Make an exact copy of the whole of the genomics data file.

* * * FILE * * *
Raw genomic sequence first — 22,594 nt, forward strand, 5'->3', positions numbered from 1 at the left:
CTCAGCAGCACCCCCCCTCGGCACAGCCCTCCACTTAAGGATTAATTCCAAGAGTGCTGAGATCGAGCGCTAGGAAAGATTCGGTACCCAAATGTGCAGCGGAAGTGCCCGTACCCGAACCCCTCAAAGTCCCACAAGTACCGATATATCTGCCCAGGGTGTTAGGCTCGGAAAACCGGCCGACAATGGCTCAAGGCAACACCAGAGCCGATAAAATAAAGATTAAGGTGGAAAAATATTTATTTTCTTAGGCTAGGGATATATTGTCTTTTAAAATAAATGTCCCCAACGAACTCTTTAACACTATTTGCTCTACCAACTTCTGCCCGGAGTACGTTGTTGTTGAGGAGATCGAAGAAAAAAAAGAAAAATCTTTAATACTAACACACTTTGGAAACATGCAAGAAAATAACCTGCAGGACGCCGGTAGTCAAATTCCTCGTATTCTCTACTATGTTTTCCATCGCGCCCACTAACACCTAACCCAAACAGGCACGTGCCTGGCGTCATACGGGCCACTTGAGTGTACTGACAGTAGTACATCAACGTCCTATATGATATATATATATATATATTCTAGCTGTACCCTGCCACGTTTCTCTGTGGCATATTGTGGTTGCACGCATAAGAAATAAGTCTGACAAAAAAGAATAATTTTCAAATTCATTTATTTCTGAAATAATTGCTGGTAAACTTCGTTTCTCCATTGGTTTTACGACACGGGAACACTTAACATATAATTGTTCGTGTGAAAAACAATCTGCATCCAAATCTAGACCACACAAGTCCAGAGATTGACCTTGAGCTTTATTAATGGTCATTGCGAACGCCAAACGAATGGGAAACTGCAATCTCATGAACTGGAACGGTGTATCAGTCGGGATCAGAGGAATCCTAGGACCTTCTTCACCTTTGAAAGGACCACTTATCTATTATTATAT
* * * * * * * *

Raw genomic sequence first — 22,594 nt, forward strand, 5'->3', positions numbered from 1 at the left:
CTCAGCAGCACCCCCCCTCGGCACAGCCCTCCACTTAAGGATTAATTCCAAGAGTGCTGAGATCGAGCGCTAGGAAAGATTCGGTACCCAAATGTGCAGCGGAAGTGCCCGTACCCGAACCCCTCAAAGTCCCACAAGTACCGATATATCTGCCCAGGGTGTTAGGCTCGGAAAACCGGCCGACAATGGCTCAAGGCAACACCAGAGCCGATAAAATAAAGATTAAGGTGGAAAAATATTTATTTTCTTAGGCTAGGGATATATTGTCTTTTAAAATAAATGTCCCCAACGAACTCTTTAACACTATTTGCTCTACCAACTTCTGCCCGGAGTACGTTGTTGTTGAGGAGATCGAAGAAAAAAAAGAAAAATCTTTAATACTAACACACTTTGGAAACATGCAAGAAAATAACCTGCAGGACGCCGGTAGTCAAATTCCTCGTATTCTCTACTATGTTTTCCATCGCGCCCACTAACACCTAACCCAAACAGGCACGTGCCTGGCGTCATACGGGCCACTTGAGTGTACTGACAGTAGTACATCAACGTCCTATATGATATATATATATATATATTCTAGCTGTACCCTGCCACGTTTCTCTGTGGCATATTGTGGTTGCACGCATAAGAAATAAGTCTGACAAAAAAGAATAATTTTCAAATTCATTTATTTCTGAAATAATTGCTGGTAAACTTCGTTTCTCCATTGGTTTTACGACACGGGAACACTTAACATATAATTGTTCGTGTGAAAAACAATCTGCATCCAAATCTAGACCACACAAGTCCAGAGATTGACCTTGAGCTTTATTAATGGTCATTGCGAACGCCAAACGAATGGGAAACTGCAATCTCATGAACTGGAACGGTGTATCAGTCGGGATCAGAGGAATCCTAGGACCTTCTTCACCTTTGAAAGGACCACTTATCTATTATTATAT